Introduction: Wide variability exists in emergency department (ED) syncope management. The Canadian Syncope Risk Score (CSRS) was derived and validated to predict the probability of 30-day serious outcomes after ED disposition. The objective was to identify barriers and facilitators among physicians for CSRS use to stratify risk and guide disposition decisions Methods: We conducted semi-structured interviews with physicians involved in ED syncope care at 8 Canadian sites. We used purposive sampling, contacting ED physicians, cardiologists, internists, and hospitalists until theme saturation was reached. Interview questions were designed to understand whether the CSRS recommendations are consistent with current practice, barriers and facilitators for application into practice, and intention for future CSRS use. Interviews were conducted via telephone or videoconference. Two independent raters coded interviews using an inductive approach to identify themes, with discrepancies resolved through consensus. Our methods were consistent with the Knowledge to Action Framework, which highlights the need to assess barriers and facilitators for knowledge use and for adapting new interventions into local contexts. Results: We interviewed 14 ED physicians, 7 cardiologists, and 10 hospitalists/internists across 8 sites. All physicians reported the use of electrocardiograms for patients with syncope, a key component in the CSRS criteria. Almost all physicians reported that the low risk recommendation (discharge without specific follow-up) was consistent with current practice, while less consistency was seen for moderate (15 days outpatient monitoring) and high risk recommendations (outpatient monitoring and/or admission). Key barriers to following the CSRS included a lack of access to outpatient monitoring and uncertainty over timely follow-up care. Other barriers included patient/family concerns, social factors, and necessary bloodwork. Facilitators included assisting with patient education, reassurance of their clinical gestalt, and optimal patient factors (e.g. reliability to return, support at home, few comorbidities). Conclusion: Physicians are receptive to using the CSRS tool for risk stratification and decision support. Implementation should address identified barriers, and adaptation to local settings may involve modifying the recommended clinical actions based on local resources and feasibility.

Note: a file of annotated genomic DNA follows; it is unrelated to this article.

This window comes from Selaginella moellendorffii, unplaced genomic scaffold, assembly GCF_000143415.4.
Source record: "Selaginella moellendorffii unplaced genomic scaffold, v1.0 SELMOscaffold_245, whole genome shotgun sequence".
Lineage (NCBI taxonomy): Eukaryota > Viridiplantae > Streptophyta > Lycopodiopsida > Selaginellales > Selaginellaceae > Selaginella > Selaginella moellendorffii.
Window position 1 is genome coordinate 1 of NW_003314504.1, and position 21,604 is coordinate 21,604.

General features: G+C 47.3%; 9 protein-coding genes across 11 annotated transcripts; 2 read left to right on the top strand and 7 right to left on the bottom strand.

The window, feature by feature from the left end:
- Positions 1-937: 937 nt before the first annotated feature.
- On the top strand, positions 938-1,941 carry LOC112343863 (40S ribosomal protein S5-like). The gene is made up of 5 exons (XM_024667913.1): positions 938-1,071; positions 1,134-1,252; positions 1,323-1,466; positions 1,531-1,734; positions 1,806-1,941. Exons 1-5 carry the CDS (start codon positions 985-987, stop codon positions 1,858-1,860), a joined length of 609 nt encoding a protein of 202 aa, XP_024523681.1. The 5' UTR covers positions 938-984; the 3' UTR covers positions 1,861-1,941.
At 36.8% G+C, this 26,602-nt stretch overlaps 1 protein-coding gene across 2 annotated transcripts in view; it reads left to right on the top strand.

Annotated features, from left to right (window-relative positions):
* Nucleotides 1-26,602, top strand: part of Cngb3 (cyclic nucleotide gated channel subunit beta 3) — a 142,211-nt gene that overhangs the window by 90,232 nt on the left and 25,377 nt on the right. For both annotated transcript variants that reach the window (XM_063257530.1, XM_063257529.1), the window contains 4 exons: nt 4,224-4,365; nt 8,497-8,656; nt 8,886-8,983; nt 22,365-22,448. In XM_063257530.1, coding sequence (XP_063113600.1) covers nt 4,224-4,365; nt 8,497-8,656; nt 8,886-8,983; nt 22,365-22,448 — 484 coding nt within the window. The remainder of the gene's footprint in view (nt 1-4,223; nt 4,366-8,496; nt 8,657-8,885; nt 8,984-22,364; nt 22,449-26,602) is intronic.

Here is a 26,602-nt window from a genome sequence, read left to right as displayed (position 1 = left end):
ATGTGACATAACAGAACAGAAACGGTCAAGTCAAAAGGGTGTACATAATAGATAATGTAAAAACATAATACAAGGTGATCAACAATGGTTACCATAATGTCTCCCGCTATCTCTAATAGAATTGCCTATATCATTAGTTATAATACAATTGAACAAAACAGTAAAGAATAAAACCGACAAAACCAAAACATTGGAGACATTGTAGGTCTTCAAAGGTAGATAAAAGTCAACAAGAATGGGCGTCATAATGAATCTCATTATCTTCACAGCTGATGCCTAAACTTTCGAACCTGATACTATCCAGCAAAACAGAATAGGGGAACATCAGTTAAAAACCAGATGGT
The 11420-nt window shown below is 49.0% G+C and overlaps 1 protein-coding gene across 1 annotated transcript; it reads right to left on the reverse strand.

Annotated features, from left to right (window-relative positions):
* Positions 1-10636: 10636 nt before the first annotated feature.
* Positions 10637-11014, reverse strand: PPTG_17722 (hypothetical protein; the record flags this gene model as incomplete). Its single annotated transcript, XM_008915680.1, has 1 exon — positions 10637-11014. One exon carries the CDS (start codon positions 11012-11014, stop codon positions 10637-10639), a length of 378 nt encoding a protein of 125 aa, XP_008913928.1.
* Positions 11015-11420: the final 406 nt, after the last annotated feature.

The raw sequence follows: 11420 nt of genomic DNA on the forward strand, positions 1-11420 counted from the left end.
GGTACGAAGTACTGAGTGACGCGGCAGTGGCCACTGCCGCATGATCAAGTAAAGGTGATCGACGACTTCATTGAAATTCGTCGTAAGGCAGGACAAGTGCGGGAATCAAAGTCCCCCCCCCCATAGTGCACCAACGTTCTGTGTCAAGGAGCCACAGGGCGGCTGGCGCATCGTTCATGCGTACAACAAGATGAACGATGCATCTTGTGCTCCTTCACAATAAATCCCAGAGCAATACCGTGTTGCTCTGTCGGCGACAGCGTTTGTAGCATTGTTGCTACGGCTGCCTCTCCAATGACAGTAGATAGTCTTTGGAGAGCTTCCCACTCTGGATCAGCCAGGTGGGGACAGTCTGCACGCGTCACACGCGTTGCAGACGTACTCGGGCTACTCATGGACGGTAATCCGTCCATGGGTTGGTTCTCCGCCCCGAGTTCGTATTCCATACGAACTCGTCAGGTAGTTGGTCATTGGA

Introduction: Emergency department (ED) syncope management is extremely variable. We developed practice recommendations based on the validated Canadian Syncope Risk Score (CSRS) and outpatient cardiac monitoring strategy with physician input. Methods: We used a 2-step approach. Step-1: We pooled data from the derivation and validation prospective cohort studies (with adequate sample size) conducted at 11 Canadian sites (Sep 2010 to Apr 2018). Adults with syncope were enrolled excluding those with serious outcome identified during index ED evaluation. 30-day adjudicated serious outcomes were arrhythmic (arrhythmias, unknown cause of death) and non-arrhythmic (MI, structural heart disease, pulmonary embolism, hemorrhage)]. We compared the serious outcome proportion among risk categories using Cochran-Armitage test. Step-2: We conducted semi-structured interviews using observed risk to develop and refine the recommendations. We used purposive sampling of physicians involved in syncope care at 8 sites from Jun-Dec 2019 until theme saturation was reached. Two independent raters coded interviews using an inductive approach to identify themes; discrepancies were resolved by consensus. Results: Of the 8176 patients (mean age 54, 55% female), 293 (3.6%; 95%CI 3.2-4.0%) experienced 30-day serious outcomes; 0.4% deaths, 2.5% arrhythmic, 1.1% non-arrhythmic outcomes. The serious outcome proportion significantly increased from low to high-risk categories (p < 0.001; overall 0.6% to 27.7%; arrhythmic 0.2% to 17.3%; non-arrhythmic 0.4% to 5.9% respectively). C-statistic was 0.88 (95%CI0.86–0.90). Non-arrhythmia risk per day for the first 2 days was 0.5% for medium-risk, 2% for high-risk and very low thereafter. We recruited 31 physicians (14 ED, 7 cardiologists, 10 hospitalists/internists). 80% of physicians agreed that low risk patients can be discharged without specific follow-up with inconsistencies around length of ED observation. For cardiac monitoring of medium and high-risk, 64% indicated that they don't have access; 56% currently admit high-risk patients and an additional 20% agreed to this recommendation. A deeper exploration led to following refinement: discharge without specific follow-up for low-risk, a shared decision approach for medium-risk and short course of hospitalization for high-risk patients. Conclusion: The recommendations were developed (with online calculator) based on in-depth feedback from key stakeholders to improve uptake during implementation.